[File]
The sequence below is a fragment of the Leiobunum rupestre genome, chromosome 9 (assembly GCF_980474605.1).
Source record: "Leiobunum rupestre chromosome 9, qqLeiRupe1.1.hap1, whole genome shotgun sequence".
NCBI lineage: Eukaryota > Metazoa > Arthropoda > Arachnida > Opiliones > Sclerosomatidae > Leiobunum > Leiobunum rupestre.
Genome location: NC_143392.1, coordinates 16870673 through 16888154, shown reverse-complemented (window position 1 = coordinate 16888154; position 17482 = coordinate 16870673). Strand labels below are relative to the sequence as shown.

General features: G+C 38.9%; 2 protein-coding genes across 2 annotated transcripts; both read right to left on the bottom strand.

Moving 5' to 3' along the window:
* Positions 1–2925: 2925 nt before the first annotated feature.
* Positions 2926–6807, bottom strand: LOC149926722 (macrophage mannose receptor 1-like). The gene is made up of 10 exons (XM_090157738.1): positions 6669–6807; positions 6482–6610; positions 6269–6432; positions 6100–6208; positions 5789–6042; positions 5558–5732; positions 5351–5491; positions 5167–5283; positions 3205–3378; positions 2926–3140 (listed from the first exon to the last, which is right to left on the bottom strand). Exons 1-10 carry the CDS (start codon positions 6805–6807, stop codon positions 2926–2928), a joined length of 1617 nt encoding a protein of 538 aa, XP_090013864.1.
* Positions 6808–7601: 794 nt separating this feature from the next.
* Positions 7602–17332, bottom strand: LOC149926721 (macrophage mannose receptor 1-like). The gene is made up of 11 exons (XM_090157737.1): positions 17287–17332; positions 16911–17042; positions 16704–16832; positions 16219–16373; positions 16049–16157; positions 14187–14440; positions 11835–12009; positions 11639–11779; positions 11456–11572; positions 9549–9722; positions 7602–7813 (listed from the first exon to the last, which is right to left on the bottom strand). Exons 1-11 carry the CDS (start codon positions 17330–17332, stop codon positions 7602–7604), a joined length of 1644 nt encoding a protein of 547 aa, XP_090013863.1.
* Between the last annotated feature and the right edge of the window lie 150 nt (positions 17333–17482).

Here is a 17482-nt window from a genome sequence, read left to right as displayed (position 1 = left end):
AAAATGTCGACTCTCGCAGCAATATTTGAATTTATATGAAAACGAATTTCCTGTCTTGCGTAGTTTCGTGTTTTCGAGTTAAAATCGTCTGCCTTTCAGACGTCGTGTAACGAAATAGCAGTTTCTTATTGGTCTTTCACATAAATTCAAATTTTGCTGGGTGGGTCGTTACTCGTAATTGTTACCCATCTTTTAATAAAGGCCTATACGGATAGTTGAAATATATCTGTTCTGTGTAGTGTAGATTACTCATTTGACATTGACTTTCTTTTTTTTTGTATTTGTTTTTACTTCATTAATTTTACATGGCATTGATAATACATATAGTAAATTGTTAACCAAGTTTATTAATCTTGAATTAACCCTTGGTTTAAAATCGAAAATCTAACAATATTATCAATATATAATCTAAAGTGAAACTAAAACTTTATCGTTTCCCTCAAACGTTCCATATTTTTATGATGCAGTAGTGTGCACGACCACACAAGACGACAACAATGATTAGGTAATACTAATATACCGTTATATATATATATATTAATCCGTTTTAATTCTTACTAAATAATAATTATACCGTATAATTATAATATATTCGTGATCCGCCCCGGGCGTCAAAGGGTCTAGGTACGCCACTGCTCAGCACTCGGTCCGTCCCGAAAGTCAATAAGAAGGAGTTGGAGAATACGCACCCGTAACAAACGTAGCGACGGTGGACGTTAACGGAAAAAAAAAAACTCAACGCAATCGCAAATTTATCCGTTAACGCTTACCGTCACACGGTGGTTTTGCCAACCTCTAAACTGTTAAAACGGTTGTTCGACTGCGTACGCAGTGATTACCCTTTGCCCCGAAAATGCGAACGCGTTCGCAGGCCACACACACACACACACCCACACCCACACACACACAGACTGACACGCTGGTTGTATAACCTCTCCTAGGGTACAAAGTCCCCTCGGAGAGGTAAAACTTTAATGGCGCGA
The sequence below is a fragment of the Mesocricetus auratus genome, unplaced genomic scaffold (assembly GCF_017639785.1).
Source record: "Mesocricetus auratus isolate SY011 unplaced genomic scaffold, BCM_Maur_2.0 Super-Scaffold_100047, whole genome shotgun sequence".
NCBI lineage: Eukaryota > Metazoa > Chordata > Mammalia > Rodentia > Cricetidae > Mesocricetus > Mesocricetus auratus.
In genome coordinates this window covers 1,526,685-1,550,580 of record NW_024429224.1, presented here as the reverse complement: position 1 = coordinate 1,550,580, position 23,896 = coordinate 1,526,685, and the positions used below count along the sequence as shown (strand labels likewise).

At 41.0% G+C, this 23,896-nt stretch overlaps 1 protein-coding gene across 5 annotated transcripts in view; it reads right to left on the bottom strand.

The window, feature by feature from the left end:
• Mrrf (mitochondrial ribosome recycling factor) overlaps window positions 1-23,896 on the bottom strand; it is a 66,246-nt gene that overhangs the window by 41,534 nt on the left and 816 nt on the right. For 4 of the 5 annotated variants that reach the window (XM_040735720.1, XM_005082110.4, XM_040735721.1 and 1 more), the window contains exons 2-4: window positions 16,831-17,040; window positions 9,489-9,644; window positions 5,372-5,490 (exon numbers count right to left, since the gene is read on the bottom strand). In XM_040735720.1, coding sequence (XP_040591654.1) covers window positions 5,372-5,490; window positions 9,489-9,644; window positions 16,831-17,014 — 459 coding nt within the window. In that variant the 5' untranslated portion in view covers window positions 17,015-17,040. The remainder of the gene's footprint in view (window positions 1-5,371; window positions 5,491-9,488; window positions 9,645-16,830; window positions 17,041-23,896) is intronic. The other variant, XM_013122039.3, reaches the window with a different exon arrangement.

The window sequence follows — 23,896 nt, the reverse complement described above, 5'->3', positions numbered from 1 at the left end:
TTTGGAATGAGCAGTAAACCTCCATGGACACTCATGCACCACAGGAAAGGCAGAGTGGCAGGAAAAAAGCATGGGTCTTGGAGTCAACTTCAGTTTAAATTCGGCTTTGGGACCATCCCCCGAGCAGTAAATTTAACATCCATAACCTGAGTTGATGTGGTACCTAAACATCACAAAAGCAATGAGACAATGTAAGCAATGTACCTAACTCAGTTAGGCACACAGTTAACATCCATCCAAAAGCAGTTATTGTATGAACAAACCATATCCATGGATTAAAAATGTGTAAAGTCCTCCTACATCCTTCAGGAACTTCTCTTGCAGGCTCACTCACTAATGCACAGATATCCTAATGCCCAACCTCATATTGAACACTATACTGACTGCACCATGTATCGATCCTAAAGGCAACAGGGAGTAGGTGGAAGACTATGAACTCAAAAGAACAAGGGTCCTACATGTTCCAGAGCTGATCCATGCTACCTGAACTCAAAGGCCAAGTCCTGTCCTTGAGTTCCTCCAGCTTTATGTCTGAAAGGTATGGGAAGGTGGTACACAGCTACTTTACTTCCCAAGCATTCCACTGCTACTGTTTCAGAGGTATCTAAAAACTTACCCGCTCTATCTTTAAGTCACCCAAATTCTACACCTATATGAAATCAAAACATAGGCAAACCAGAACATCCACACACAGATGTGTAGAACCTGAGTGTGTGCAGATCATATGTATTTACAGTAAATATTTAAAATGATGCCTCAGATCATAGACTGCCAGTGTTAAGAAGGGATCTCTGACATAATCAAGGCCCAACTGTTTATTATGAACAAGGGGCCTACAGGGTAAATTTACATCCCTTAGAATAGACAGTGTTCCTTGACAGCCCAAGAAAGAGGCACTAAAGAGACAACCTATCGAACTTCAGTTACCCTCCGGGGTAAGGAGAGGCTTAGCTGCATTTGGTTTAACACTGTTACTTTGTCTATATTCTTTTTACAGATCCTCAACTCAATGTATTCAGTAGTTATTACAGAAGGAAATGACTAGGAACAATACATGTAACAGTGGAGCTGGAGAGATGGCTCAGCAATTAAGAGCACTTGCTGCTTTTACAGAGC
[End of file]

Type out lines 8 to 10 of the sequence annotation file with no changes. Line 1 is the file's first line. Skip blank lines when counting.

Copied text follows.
* Positions 2926–6807, bottom strand: LOC149926722 (macrophage mannose receptor 1-like). The gene is made up of 10 exons (XM_090157738.1): positions 6669–6807; positions 6482–6610; positions 6269–6432; positions 6100–6208; positions 5789–6042; positions 5558–5732; positions 5351–5491; positions 5167–5283; positions 3205–3378; positions 2926–3140 (listed from the first exon to the last, which is right to left on the bottom strand). Exons 1-10 carry the CDS (start codon positions 6805–6807, stop codon positions 2926–2928), a joined length of 1617 nt encoding a protein of 538 aa, XP_090013864.1.
* Positions 6808–7601: 794 nt separating this feature from the next.
* Positions 7602–17332, bottom strand: LOC149926721 (macrophage mannose receptor 1-like). The gene is made up of 11 exons (XM_090157737.1): positions 17287–17332; positions 16911–17042; positions 16704–16832; positions 16219–16373; positions 16049–16157; positions 14187–14440; positions 11835–12009; positions 11639–11779; positions 11456–11572; positions 9549–9722; positions 7602–7813 (listed from the first exon to the last, which is right to left on the bottom strand). Exons 1-11 carry the CDS (start codon positions 17330–17332, stop codon positions 7602–7604), a joined length of 1644 nt encoding a protein of 547 aa, XP_090013863.1.